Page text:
[Expect this page to be fully updated by September 2017]
Why might you wish to keep a scientific notebook?
Colin Purrington’s Maintaining a Laboratory Notebook contains some excellent answers to this question. Among them, I would highlight the following:
- To provide yourself with a complete record of why experiments were initiated and how they were performed.
- To give yourself a centralized, physical location in which to record your investigations.
- To encourage sound thinking. As Purrington himself writes, “Keeping a notebook gives you a forum to talk to yourself — to ask questions, to record important thoughts about the experimental design, and to speculate how your results might eventually be interpreted.”
- To provide information to a person who is interested in continuing your research project.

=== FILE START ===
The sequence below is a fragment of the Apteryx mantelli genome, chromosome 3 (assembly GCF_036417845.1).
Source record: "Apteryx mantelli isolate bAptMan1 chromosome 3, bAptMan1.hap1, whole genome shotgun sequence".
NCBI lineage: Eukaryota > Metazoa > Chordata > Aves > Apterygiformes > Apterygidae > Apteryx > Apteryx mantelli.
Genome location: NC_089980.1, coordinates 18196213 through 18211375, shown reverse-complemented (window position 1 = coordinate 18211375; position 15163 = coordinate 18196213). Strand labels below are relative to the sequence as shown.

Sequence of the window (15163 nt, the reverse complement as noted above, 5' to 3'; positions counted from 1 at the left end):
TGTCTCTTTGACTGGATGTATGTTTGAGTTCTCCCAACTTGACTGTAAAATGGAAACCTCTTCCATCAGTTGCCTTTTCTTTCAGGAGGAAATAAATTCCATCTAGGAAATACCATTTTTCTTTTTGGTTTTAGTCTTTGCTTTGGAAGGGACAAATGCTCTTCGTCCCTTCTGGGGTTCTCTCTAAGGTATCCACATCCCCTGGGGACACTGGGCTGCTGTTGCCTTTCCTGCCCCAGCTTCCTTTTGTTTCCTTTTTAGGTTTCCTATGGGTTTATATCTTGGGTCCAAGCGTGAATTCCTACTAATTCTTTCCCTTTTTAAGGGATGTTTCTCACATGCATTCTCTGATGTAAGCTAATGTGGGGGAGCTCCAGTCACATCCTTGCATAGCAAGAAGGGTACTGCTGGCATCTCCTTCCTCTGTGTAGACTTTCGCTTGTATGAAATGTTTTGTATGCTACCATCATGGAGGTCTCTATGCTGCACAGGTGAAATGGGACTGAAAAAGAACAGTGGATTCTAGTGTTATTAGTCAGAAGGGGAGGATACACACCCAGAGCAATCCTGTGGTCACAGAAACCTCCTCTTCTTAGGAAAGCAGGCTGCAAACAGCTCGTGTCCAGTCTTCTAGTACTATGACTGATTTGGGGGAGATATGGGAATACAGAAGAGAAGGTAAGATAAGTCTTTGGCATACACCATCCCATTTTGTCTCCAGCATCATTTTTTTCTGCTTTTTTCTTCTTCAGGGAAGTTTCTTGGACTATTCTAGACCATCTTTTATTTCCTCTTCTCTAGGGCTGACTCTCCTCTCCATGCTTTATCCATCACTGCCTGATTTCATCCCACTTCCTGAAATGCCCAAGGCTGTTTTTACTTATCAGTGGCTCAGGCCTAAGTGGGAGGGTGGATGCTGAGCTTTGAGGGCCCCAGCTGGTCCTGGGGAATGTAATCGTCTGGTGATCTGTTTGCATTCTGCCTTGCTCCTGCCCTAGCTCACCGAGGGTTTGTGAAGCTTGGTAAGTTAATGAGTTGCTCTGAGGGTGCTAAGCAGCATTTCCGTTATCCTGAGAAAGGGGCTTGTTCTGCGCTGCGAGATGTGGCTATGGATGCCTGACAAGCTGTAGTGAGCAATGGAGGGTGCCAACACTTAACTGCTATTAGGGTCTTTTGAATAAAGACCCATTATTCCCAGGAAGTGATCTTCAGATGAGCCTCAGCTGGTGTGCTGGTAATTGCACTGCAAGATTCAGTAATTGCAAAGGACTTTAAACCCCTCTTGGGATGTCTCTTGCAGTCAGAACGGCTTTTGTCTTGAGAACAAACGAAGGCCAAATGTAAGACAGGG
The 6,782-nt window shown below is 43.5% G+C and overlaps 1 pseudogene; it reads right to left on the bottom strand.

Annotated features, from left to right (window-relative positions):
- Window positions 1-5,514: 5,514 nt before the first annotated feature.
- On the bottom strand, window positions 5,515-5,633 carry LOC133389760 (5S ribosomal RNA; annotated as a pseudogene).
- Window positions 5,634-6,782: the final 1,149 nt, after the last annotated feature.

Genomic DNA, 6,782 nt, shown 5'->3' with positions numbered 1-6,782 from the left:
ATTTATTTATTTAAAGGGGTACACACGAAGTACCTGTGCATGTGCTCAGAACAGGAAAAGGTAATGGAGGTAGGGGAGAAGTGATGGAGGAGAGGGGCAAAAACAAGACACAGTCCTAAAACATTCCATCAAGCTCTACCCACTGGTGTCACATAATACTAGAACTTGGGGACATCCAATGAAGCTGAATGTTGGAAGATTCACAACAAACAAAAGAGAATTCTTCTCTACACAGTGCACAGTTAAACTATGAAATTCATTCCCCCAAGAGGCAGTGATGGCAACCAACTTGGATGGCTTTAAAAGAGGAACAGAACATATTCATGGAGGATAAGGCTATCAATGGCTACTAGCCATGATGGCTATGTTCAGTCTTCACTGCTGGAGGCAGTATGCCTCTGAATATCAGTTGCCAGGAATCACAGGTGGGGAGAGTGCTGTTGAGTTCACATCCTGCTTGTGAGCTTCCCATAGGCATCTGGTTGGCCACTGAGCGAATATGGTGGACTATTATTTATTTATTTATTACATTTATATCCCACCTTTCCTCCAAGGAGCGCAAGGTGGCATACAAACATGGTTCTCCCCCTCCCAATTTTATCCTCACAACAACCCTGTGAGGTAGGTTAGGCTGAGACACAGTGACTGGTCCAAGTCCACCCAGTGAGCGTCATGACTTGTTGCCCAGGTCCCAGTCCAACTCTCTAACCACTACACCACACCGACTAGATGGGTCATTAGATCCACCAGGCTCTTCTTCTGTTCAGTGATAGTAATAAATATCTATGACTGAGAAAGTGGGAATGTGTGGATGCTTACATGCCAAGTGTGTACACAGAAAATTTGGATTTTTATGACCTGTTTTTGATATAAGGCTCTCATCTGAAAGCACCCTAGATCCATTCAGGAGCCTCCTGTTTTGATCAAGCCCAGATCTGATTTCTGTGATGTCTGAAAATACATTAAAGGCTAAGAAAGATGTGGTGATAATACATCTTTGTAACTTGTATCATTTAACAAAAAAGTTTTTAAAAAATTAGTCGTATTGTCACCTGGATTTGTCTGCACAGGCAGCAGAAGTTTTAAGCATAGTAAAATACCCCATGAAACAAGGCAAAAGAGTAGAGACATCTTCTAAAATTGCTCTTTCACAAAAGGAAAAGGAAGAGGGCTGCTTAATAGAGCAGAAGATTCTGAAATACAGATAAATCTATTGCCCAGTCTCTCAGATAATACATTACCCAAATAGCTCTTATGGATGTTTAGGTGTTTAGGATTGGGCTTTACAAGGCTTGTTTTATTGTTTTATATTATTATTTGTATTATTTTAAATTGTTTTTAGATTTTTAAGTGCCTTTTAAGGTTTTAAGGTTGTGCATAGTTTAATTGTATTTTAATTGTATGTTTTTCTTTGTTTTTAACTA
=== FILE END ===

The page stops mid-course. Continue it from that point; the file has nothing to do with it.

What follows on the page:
However, for those interested, I would also offer the following additional purposes, which occurred to me when reading Field Notes on Science & Nature, a 2011 book edited by Harvard University biologist and lecturer, Michael Canfield. According to Field Notes, notebooks provide spaces in which to:
- Document one’s own observations of and experiences in the world.
- Capture the beauty and wonder–but also the problems and dangers–found in the world.
- Develop and hone observation skills, including writing, drawing, and sketching.
- Become familiar with scientific practices such as analysis, application, argumentation, inference, deduction, organization, persuasion, .
- Become familiar with scientific virtues such as creativity, invention, objectivity, patience, and novelty.
- Become familiar with scientific values such as accuracy, generality, precision, reliability, repeatability, testability, and simplicity.
- Examine, reflect, question, link, probe, and/or connect one’s ideas.
- Practice the art of inventing new questions.
- Incubate new ideas.
- Overlay and/or integrate one’s previous knowledge to new observations and experiences.
- Capture both the exquisite and mundane moments of experience.
- Develop and hone an awareness of how professional scientists create scientific facts, knowledge, understanding, and truth.
Last updated: April 2017